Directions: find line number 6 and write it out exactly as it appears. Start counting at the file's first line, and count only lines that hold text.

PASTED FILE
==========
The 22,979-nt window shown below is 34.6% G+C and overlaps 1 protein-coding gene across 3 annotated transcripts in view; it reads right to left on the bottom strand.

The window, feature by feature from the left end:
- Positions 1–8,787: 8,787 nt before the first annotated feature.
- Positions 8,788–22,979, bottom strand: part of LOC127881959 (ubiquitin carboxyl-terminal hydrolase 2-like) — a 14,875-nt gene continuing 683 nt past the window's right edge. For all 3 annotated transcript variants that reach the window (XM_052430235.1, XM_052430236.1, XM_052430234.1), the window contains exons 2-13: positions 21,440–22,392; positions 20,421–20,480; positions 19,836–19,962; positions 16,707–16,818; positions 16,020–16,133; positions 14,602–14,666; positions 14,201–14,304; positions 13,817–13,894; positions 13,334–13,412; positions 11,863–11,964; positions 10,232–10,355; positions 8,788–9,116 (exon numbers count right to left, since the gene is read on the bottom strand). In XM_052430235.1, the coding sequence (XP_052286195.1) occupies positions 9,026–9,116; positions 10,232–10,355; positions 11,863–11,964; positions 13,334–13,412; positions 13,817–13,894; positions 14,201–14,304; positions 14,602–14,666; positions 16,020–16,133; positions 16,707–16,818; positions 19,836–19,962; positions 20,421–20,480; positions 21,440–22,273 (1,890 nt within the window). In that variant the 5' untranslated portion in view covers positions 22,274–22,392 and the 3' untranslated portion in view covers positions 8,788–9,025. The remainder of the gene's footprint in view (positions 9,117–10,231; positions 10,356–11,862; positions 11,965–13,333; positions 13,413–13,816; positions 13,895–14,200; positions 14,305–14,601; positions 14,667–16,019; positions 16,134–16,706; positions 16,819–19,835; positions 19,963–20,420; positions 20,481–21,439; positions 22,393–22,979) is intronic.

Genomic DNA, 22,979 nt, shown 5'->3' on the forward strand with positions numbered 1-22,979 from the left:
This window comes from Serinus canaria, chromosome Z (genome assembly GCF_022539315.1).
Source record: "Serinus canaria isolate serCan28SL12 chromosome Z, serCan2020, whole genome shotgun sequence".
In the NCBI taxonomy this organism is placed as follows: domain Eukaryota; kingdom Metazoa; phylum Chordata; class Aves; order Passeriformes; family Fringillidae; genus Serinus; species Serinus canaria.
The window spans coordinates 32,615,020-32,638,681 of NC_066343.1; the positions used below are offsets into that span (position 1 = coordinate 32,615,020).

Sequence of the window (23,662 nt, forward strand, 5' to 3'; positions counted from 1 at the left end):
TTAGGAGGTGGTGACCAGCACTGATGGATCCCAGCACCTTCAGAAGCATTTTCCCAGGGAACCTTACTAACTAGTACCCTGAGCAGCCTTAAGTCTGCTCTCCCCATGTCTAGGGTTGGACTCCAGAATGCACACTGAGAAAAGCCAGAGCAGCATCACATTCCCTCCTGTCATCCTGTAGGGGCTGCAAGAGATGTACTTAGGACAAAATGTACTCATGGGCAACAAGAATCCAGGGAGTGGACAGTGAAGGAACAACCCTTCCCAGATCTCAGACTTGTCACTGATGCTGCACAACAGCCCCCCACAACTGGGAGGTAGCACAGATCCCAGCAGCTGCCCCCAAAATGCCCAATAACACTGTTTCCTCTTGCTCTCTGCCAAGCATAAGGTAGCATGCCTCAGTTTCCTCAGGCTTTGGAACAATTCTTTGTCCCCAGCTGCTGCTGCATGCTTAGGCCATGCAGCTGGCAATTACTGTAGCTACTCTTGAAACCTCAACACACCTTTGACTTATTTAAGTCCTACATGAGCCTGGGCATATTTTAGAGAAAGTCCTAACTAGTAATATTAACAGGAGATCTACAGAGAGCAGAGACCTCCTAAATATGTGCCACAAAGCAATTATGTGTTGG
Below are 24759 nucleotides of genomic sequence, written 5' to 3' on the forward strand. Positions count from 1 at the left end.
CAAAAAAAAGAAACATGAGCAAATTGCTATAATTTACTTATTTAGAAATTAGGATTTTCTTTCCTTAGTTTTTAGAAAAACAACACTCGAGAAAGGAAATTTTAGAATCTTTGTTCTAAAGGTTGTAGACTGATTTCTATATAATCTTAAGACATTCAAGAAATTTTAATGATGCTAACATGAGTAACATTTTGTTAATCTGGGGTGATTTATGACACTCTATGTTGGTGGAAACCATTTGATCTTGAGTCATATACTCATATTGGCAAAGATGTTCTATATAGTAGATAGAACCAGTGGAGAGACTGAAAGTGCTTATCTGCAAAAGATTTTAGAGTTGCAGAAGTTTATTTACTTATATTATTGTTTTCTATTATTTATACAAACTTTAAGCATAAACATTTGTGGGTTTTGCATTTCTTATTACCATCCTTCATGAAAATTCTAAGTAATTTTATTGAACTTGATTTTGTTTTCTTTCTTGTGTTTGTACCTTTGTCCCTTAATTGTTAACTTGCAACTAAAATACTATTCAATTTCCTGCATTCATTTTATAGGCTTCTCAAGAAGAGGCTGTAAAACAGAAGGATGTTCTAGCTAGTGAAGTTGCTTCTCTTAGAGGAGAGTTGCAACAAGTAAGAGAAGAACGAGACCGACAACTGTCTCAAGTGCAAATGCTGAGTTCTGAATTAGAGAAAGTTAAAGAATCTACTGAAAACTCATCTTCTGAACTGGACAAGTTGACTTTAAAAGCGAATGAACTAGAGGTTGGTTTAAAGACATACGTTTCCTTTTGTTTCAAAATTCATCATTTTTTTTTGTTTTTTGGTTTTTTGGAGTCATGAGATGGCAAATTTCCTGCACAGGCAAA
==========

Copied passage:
This window comes from Serinus canaria, chromosome Z (genome assembly GCF_022539315.1).